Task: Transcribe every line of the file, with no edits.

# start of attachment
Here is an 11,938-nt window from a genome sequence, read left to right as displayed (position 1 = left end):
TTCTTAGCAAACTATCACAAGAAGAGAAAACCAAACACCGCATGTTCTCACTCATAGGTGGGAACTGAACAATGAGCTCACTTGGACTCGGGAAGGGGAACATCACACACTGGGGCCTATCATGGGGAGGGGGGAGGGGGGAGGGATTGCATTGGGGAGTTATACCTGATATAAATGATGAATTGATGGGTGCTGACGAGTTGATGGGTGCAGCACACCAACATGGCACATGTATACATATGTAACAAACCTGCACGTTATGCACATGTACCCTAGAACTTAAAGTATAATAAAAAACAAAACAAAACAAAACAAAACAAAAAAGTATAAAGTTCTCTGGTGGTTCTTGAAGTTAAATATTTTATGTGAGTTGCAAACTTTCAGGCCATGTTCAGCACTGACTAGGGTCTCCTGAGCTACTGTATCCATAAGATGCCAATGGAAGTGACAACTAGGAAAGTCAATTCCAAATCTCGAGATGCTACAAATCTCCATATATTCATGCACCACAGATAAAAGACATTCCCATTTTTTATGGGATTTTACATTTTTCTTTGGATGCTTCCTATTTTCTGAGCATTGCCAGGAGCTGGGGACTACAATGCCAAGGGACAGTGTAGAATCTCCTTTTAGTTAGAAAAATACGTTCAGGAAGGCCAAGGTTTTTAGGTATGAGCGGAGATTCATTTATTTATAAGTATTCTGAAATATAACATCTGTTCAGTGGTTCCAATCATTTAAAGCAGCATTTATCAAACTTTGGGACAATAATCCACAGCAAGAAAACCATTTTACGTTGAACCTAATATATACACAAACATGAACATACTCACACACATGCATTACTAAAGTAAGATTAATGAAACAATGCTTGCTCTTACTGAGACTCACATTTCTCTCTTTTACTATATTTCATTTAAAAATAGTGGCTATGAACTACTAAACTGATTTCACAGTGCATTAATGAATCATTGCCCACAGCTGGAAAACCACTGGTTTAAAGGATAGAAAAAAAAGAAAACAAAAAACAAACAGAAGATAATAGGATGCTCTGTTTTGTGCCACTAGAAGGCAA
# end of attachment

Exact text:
Here is an 11,938-nt window from a genome sequence, read left to right as displayed (position 1 = left end):
TTCTTAGCAAACTATCACAAGAAGAGAAAACCAAACACCGCATGTTCTCACTCATAGGTGGGAACTGAACAATGAGCTCACTTGGACTCGGGAAGGGGAACATCACACACTGGGGCCTATCATGGGGAGGGGGGAGGGGGGAGGGATTGCATTGGGGAGTTATACCTGATATAAATGATGAATTGATGGGTGCTGACGAGTTGATGGGTGCAGCACACCAACATGGCACATGTATACATATGTAACAAACCTGCACGTTATGCACATGTACCCTAGAACTTAAAGTATAATAAAAAACAAAACAAAACAAAACAAAACAAAAAAGTATAAAGTTCTCTGGTGGTTCTTGAAGTTAAATATTTTATGTGAGTTGCAAACTTTCAGGCCATGTTCAGCACTGACTAGGGTCTCCTGAGCTACTGTATCCATAAGATGCCAATGGAAGTGACAACTAGGAAAGTCAATTCCAAATCTCGAGATGCTACAAATCTCCATATATTCATGCACCACAGATAAAAGACATTCCCATTTTTTATGGGATTTTACATTTTTCTTTGGATGCTTCCTATTTTCTGAGCATTGCCAGGAGCTGGGGACTACAATGCCAAGGGACAGTGTAGAATCTCCTTTTAGTTAGAAAAATACGTTCAGGAAGGCCAAGGTTTTTAGGTATGAGCGGAGATTCATTTATTTATAAGTATTCTGAAATATAACATCTGTTCAGTGGTTCCAATCATTTAAAGCAGCATTTATCAAACTTTGGGACAATAATCCACAGCAAGAAAACCATTTTACGTTGAACCTAATATATACACAAACATGAACATACTCACACACATGCATTACTAAAGTAAGATTAATGAAACAATGCTTGCTCTTACTGAGACTCACATTTCTCTCTTTTACTATATTTCATTTAAAAATAGTGGCTATGAACTACTAAACTGATTTCACAGTGCATTAATGAATCATTGCCCACAGCTGGAAAACCACTGGTTTAAAGGATAGAAAAAAAAGAAAACAAAAAACAAACAGAAGATAATAGGATGCTCTGTTTTGTGCCACTAGAAGGCAA